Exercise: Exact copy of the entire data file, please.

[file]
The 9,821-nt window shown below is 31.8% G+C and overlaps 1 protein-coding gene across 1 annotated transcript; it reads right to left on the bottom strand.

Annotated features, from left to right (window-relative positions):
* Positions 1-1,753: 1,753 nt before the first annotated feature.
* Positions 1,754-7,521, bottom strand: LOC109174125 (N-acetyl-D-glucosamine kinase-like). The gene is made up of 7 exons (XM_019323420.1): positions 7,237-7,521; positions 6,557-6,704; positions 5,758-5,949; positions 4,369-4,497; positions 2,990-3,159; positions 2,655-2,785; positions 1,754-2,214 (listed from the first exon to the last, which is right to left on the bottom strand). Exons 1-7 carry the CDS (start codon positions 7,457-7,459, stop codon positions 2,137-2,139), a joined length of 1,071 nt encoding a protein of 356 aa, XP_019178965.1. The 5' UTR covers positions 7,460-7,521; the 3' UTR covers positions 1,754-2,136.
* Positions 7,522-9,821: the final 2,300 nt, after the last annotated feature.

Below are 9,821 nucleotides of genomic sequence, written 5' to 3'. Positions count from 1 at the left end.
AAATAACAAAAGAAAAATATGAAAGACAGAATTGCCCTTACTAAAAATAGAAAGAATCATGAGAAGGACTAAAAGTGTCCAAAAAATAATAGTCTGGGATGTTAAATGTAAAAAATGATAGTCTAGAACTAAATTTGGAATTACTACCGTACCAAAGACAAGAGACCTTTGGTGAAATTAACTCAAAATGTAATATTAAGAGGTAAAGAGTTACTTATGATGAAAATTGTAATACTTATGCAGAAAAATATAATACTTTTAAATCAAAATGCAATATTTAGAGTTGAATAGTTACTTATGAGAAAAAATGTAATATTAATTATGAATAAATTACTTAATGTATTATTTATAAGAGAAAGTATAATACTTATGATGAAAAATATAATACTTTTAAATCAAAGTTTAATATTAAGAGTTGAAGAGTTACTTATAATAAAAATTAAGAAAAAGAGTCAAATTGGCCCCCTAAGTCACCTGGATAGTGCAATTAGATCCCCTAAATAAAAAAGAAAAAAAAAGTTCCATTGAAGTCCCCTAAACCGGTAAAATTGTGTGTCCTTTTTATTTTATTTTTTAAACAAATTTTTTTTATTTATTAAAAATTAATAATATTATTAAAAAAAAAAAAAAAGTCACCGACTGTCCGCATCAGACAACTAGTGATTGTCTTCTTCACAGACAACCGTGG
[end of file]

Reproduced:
The 9,821-nt window shown below is 31.8% G+C and overlaps 1 protein-coding gene across 1 annotated transcript; it reads right to left on the bottom strand.

Annotated features, from left to right (window-relative positions):
* Positions 1-1,753: 1,753 nt before the first annotated feature.
* Positions 1,754-7,521, bottom strand: LOC109174125 (N-acetyl-D-glucosamine kinase-like). The gene is made up of 7 exons (XM_019323420.1): positions 7,237-7,521; positions 6,557-6,704; positions 5,758-5,949; positions 4,369-4,497; positions 2,990-3,159; positions 2,655-2,785; positions 1,754-2,214 (listed from the first exon to the last, which is right to left on the bottom strand). Exons 1-7 carry the CDS (start codon positions 7,457-7,459, stop codon positions 2,137-2,139), a joined length of 1,071 nt encoding a protein of 356 aa, XP_019178965.1. The 5' UTR covers positions 7,460-7,521; the 3' UTR covers positions 1,754-2,136.
* Positions 7,522-9,821: the final 2,300 nt, after the last annotated feature.

Below are 9,821 nucleotides of genomic sequence, written 5' to 3'. Positions count from 1 at the left end.
AAATAACAAAAGAAAAATATGAAAGACAGAATTGCCCTTACTAAAAATAGAAAGAATCATGAGAAGGACTAAAAGTGTCCAAAAAATAATAGTCTGGGATGTTAAATGTAAAAAATGATAGTCTAGAACTAAATTTGGAATTACTACCGTACCAAAGACAAGAGACCTTTGGTGAAATTAACTCAAAATGTAATATTAAGAGGTAAAGAGTTACTTATGATGAAAATTGTAATACTTATGCAGAAAAATATAATACTTTTAAATCAAAATGCAATATTTAGAGTTGAATAGTTACTTATGAGAAAAAATGTAATATTAATTATGAATAAATTACTTAATGTATTATTTATAAGAGAAAGTATAATACTTATGATGAAAAATATAATACTTTTAAATCAAAGTTTAATATTAAGAGTTGAAGAGTTACTTATAATAAAAATTAAGAAAAAGAGTCAAATTGGCCCCCTAAGTCACCTGGATAGTGCAATTAGATCCCCTAAATAAAAAAGAAAAAAAAAGTTCCATTGAAGTCCCCTAAACCGGTAAAATTGTGTGTCCTTTTTATTTTATTTTTTAAACAAATTTTTTTTATTTATTAAAAATTAATAATATTATTAAAAAAAAAAAAAAAGTCACCGACTGTCCGCATCAGACAACTAGTGATTGTCTTCTTCACAGACAACCGTGG